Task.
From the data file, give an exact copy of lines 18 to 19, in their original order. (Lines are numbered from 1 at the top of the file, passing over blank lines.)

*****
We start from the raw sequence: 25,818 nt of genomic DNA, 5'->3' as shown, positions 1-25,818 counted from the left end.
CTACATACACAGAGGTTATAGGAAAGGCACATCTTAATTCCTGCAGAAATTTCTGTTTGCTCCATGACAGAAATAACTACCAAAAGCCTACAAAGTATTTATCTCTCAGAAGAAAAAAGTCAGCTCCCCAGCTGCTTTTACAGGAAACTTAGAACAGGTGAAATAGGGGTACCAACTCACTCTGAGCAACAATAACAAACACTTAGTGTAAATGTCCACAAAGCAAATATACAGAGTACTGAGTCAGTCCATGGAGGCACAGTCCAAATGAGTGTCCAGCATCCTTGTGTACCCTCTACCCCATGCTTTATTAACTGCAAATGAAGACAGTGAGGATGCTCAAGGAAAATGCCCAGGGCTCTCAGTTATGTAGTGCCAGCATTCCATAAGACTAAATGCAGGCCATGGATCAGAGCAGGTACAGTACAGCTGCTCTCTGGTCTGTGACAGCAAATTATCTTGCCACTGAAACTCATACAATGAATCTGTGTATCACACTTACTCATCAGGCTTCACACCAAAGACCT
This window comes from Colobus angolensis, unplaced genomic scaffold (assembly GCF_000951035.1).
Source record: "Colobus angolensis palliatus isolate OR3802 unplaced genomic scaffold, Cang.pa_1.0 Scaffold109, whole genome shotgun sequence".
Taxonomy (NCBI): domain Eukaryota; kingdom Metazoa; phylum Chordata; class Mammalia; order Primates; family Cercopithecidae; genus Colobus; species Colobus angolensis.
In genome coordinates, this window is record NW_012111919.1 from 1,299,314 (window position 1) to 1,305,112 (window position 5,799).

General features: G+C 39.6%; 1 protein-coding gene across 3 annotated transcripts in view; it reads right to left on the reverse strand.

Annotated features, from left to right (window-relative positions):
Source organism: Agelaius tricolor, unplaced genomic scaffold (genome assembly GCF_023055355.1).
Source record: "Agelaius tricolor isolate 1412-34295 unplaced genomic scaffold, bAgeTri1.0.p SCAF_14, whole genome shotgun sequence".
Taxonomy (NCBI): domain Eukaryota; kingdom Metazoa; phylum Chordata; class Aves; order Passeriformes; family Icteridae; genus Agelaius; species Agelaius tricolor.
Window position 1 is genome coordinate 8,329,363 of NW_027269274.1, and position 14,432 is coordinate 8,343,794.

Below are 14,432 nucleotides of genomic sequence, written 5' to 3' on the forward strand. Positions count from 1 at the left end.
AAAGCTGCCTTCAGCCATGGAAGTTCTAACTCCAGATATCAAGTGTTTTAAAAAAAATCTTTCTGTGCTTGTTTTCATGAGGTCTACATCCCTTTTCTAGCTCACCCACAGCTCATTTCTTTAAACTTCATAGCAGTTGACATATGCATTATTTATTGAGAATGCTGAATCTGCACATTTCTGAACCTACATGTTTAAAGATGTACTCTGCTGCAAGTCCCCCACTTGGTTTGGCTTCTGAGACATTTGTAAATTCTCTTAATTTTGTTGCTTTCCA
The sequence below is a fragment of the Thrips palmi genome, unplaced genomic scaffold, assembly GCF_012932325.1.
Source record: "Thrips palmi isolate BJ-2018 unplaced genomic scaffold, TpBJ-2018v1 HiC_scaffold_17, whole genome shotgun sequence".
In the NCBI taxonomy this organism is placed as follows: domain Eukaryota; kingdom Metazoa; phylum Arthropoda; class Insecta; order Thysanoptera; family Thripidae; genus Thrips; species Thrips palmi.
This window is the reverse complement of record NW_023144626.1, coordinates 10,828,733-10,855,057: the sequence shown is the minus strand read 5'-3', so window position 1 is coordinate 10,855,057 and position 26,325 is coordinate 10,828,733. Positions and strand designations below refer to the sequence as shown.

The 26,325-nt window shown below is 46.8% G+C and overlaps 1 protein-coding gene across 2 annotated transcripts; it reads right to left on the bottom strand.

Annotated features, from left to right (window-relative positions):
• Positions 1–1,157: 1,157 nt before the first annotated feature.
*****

This window is the reverse complement of record NW_023144626.1, coordinates 10,828,733-10,855,057: the sequence shown is the minus strand read 5'-3', so window position 1 is coordinate 10,855,057 and position 26,325 is coordinate 10,828,733. Positions and strand designations below refer to the sequence as shown.

The 26,325-nt window shown below is 46.8% G+C and overlaps 1 protein-coding gene across 2 annotated transcripts; it reads right to left on the bottom strand.